Understanding how clinician-patient relationships and relational continuity of care affect recovery from serious mental illness: STARS study results

Carla A. Green, Michael R. Polen, Shannon L. Janoff, David K. Castleton, Jennifer P. Wisdom, Nancy Vuckovic, Nancy A. Perrin, Robert I. Paulson, Stuart L. Oken

Research output: Contribution to journalArticlepeer-review

83 Scopus citations


Objective: Recommendations for improving care include increased patient-clinician collaboration, patient empowerment, and greater relational continuity of care. All rely upon good clinician-patient relationships, yet little is known about how relational continuity and clinician-patient relationships interact, or their effects on recovery from mental illness. Methods: Individuals (92 women, 85 men) with schizophrenia, schizoaffective disorder, affective psychosis, or bipolar disorder participated in this observational study. Participants completed in-depth interviews detailing personal and mental health histories. Questionnaires included quality of life and recovery assessments and were linked to records of services used. Qualitative analyses yielded a hypothesized model of the effects of relational continuity and clinician-patient relationships on recovery and quality of life, tested using covariance structure modeling. Results: Qualitative data showed that positive, trusting relationships with clinicians, developed over time, aid recovery. When "fit" with clinicians was good, long-term relational continuity of care allowed development of close, collaborative relationships, fostered good illness and medication management, and supported patient-directed decisions. Most valued were competent, caring, trustworthy, and trusting clinicians who treated clinical encounters "like friendships," increasing willingness to seek help and continue care when treatments were not effective and supporting "normal" rather than "mentally ill" identities. Statistical models showed positive relationships between recovery-oriented patient-driven care and satisfaction with clinicians, medication satisfaction, and recovery. Relational continuity indirectly affected quality of life via satisfaction with clinicians; medication satisfaction was associated with fewer symptoms; fewer symptoms were associated with recovery and better quality of life. Conclusions: Strong clinician-patient relationships, relational continuity, and a caring, collaborative approach facilitate recovery from mental illness and improved quality of life.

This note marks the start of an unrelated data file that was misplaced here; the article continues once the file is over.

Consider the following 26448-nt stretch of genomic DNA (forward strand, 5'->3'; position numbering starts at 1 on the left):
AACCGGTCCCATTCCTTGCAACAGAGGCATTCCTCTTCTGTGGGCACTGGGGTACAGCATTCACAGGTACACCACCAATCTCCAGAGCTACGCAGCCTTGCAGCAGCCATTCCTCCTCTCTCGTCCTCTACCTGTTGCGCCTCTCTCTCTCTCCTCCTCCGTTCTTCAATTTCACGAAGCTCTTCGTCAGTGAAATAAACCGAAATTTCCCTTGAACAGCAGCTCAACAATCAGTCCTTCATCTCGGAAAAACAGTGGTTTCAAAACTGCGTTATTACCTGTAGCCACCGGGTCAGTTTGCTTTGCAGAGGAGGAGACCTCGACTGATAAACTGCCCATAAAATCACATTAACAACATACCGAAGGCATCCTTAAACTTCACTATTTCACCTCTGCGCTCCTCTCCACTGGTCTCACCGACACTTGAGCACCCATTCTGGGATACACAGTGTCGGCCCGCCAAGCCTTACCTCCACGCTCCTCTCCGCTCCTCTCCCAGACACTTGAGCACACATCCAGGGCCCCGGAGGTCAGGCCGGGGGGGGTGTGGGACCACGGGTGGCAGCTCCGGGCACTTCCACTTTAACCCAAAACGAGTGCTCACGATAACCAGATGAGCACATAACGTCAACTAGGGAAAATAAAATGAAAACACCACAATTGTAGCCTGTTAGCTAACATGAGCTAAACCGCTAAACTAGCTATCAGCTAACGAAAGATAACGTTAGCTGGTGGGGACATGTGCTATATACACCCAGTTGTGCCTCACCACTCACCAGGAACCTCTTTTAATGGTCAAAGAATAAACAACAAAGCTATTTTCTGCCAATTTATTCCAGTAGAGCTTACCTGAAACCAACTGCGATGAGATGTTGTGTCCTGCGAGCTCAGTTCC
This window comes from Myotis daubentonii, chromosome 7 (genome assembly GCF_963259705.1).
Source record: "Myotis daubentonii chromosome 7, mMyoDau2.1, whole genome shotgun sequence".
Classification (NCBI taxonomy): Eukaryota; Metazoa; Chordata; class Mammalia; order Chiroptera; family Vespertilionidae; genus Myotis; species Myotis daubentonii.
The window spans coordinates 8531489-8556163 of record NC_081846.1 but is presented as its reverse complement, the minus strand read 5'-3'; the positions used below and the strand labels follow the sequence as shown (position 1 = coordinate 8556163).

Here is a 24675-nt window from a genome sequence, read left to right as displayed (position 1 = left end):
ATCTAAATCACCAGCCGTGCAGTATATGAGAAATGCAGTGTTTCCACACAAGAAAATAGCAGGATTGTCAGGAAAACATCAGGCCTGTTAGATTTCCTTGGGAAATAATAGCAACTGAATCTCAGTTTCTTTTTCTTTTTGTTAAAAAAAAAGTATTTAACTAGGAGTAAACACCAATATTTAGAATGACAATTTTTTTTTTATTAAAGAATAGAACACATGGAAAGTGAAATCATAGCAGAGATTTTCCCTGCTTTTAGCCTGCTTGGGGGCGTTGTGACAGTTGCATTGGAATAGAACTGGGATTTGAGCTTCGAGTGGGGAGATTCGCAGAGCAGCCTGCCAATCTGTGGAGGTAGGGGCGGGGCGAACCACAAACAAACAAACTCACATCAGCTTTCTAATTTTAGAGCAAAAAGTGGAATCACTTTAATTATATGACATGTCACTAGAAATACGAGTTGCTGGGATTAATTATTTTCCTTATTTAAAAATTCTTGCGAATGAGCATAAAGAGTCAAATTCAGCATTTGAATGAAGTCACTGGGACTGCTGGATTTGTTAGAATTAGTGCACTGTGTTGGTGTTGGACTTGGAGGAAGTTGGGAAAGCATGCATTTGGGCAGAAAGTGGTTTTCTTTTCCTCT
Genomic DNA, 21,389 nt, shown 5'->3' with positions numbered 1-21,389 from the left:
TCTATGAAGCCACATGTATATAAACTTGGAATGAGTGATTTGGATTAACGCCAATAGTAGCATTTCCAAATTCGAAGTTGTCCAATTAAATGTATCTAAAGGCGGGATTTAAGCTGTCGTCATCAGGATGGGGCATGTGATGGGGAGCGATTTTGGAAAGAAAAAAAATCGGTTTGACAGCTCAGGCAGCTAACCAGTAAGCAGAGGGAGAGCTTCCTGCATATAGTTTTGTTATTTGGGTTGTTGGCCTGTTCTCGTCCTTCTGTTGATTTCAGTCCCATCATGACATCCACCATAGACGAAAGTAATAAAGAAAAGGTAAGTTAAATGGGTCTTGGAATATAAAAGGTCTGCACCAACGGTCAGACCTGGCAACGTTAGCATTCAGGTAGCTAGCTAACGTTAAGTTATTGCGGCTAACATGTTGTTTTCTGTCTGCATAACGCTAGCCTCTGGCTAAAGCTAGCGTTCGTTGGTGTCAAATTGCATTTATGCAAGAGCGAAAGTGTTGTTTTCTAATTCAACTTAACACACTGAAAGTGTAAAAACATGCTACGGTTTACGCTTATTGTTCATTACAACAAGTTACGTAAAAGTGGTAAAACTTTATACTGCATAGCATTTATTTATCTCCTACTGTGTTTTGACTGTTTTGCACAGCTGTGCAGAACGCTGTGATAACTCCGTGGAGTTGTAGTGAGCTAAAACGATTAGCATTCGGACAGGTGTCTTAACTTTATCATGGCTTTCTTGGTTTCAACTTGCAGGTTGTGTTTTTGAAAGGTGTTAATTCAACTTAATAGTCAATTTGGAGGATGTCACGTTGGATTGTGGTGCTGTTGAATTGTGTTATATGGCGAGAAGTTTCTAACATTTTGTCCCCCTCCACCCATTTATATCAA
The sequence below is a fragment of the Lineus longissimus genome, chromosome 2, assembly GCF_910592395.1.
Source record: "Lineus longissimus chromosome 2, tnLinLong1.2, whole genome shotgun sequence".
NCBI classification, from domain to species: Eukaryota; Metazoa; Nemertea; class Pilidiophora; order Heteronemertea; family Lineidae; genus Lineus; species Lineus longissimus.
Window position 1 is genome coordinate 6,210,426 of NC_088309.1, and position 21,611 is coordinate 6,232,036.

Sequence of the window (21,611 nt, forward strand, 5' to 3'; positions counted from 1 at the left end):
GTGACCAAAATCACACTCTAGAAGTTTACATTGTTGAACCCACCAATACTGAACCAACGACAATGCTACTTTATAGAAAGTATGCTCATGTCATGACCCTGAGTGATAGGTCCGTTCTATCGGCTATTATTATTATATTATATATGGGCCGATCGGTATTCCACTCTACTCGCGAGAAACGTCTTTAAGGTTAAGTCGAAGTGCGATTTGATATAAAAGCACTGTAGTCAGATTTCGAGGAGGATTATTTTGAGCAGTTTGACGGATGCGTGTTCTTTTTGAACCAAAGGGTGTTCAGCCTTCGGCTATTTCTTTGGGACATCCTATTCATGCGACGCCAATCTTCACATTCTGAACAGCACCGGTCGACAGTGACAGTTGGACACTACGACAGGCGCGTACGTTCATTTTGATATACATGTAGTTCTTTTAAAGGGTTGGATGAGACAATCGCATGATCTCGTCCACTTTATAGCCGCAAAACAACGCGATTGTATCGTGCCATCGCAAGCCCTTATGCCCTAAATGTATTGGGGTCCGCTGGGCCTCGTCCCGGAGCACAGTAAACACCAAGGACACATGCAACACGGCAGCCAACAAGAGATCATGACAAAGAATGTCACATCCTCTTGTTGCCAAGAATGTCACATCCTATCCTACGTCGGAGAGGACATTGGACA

Original languageEnglish (US)
Pages (from-to)9-22
Number of pages14
JournalPsychiatric Rehabilitation Journal
Issue number1
StatePublished - Jun 2008
Externally publishedYes


  • Clinician-patient relationships
  • Continuity of care
  • Mental disorders
  • Mixed-methods
  • Quality of life
  • Recovery

ASJC Scopus subject areas

  • Health Professions (miscellaneous)
  • Rehabilitation
  • Psychiatry and Mental health


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